The term malnutrition covers two broad groups of conditions. One is undernutrition, which includes stunting (low height for age), wasting (low weight for height), and underweight (low weight for age), and the other is micronutrient deficiencies or insufficiencies (a lack of important vitamins and minerals).
The National Nutrition Committee has encouraged nutrition committees in Khammuan and Attapeu provinces to record the number of children under five in flood-affected areas so they can raise money to help reduce child malnutrition in these areas as quickly as possible.
Phouthone said the effort to reduce malnutrition involves many sectors of government. Today, the Ministry of Health is working with the Ministry of Agriculture and Forestry, Ministry of Education and Sports, and the Ministry of Planning and Investment.
The deputy minister said the media is also an important partner in spreading the word about nutrition by using various channels to help the government explain what a healthy diet consists of.
“Even though we are working hard to reduce malnutrition and are continuing to promote our nutrition program, our messages may not reach the target group if they are not regularly conveyed through the media,” said Phouthone.
Last year, heavy flooding in Khammuan and Attapeu provinces affected the nutrition programme, putting more children at risk of poor health.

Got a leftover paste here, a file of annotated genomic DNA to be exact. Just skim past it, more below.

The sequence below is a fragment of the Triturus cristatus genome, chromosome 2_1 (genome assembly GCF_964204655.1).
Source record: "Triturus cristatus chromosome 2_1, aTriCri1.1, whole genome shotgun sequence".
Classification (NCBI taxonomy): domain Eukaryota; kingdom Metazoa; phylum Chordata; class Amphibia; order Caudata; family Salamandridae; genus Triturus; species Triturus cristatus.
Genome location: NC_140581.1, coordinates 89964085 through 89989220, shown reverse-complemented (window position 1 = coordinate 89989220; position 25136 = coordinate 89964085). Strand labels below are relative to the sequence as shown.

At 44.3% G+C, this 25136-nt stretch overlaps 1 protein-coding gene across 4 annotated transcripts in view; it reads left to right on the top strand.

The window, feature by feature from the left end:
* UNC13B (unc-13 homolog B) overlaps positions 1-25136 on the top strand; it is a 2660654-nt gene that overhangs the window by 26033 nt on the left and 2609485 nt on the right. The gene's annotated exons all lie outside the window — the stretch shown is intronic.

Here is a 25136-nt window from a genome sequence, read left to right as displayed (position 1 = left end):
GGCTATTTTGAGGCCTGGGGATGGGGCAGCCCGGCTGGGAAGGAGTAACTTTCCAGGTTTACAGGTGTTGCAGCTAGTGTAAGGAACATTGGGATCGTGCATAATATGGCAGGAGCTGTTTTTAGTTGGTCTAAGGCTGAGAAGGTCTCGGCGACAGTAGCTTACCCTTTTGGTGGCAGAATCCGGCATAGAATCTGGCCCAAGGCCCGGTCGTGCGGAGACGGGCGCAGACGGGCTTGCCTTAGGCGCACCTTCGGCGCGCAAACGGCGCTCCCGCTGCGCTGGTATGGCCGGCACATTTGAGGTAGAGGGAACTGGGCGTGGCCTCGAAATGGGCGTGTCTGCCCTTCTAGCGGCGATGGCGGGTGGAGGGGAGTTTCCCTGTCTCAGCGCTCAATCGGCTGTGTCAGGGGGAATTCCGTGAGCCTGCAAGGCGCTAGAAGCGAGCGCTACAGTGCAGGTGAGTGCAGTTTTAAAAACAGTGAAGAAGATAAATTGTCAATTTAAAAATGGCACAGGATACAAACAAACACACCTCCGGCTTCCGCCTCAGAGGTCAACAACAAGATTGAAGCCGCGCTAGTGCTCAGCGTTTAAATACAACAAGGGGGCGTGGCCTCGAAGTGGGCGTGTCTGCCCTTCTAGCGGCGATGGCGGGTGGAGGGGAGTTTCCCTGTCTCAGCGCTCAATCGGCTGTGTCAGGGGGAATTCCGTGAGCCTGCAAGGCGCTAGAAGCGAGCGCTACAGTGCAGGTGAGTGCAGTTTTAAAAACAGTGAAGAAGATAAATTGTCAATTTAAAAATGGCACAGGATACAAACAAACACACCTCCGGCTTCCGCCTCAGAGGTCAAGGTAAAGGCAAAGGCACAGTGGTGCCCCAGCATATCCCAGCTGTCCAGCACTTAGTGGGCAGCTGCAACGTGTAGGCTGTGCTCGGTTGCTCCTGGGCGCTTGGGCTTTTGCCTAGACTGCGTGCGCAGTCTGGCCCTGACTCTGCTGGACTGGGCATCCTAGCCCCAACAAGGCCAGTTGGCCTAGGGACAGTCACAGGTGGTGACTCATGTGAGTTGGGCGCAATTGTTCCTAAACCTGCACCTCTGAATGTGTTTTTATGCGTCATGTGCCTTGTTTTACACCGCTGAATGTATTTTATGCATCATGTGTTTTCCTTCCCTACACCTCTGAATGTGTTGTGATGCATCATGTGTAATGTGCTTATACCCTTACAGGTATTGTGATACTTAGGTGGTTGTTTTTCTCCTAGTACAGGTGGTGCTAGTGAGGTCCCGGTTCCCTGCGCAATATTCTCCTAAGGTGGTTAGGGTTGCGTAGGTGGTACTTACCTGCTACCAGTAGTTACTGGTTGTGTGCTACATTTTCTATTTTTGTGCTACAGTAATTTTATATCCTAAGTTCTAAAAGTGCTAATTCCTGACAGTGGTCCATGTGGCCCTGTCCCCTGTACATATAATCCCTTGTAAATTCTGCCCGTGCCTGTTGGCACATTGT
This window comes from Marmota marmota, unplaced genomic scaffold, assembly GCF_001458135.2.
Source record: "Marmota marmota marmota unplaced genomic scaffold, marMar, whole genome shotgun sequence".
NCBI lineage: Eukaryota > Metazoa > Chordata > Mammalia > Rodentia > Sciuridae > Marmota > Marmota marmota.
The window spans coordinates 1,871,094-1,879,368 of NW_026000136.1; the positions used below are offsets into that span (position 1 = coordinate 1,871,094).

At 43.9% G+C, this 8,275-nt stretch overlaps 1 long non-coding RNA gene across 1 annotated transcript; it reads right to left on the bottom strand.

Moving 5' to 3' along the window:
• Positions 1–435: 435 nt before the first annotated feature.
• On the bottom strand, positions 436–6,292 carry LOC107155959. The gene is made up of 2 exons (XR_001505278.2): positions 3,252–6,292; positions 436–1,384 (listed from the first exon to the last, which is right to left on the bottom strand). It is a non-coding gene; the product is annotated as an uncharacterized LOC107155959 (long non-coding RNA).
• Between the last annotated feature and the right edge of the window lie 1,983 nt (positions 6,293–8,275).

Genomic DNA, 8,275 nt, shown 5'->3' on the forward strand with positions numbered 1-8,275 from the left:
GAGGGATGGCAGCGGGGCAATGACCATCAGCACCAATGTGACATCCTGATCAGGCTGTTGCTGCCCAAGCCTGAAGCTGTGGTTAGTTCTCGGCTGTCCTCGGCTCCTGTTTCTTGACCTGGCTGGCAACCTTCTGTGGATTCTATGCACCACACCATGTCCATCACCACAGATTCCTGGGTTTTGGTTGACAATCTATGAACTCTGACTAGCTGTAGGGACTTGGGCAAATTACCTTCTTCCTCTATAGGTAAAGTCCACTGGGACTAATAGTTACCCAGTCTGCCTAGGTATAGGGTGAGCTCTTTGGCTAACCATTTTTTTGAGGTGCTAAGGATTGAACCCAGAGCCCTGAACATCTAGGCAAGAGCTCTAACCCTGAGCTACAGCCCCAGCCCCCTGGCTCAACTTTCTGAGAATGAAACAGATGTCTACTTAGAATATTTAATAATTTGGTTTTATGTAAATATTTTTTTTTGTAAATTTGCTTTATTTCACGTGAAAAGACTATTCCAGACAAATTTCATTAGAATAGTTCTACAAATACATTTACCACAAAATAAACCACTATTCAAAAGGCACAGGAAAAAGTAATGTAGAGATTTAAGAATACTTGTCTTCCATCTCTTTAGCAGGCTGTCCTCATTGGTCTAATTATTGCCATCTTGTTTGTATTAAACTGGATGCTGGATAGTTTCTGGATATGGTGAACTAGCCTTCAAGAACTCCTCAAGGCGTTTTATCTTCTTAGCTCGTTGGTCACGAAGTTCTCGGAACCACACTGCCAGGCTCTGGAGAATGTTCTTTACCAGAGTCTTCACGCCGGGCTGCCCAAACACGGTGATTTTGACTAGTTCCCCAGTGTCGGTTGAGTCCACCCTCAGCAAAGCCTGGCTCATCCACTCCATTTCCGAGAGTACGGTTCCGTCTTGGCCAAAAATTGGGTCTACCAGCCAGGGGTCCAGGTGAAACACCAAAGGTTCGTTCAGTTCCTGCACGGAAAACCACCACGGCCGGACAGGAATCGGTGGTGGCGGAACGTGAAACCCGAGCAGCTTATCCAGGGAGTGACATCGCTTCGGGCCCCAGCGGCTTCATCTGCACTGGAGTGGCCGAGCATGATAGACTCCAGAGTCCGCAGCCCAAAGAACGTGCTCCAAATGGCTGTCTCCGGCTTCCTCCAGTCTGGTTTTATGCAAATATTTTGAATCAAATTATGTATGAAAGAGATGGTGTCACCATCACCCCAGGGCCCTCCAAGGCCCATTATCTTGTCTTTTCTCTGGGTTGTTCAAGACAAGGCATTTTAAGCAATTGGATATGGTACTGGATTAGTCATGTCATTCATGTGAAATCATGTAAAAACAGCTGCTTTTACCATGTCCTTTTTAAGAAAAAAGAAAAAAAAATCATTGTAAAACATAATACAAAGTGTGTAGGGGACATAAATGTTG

The Ministry of Health has set up the National Strategy on Nutrition for 2016-2025, which explains what nutritious food is and ways to provide it, such as the best way to cook food so that nutrients are maintained. The strategy also aims to train more nutritionists so they can pass on essential messages about nutrition in local communities. This includes explaining the negative impacts of wasting and stunting.
The Ministry of Health estimated that in 2011 about 360,000 children under the age of five were malnourished. Health workers believe that about 6,900 children, or 40 percent of 17,300 children under five, died as a result of malnutrition in 2011.
Phouthone said malnutrition is a costly condition because children are always sickly. He said that despite remarkable economic growth, Laos has one of the highest rates of malnutrition in the region.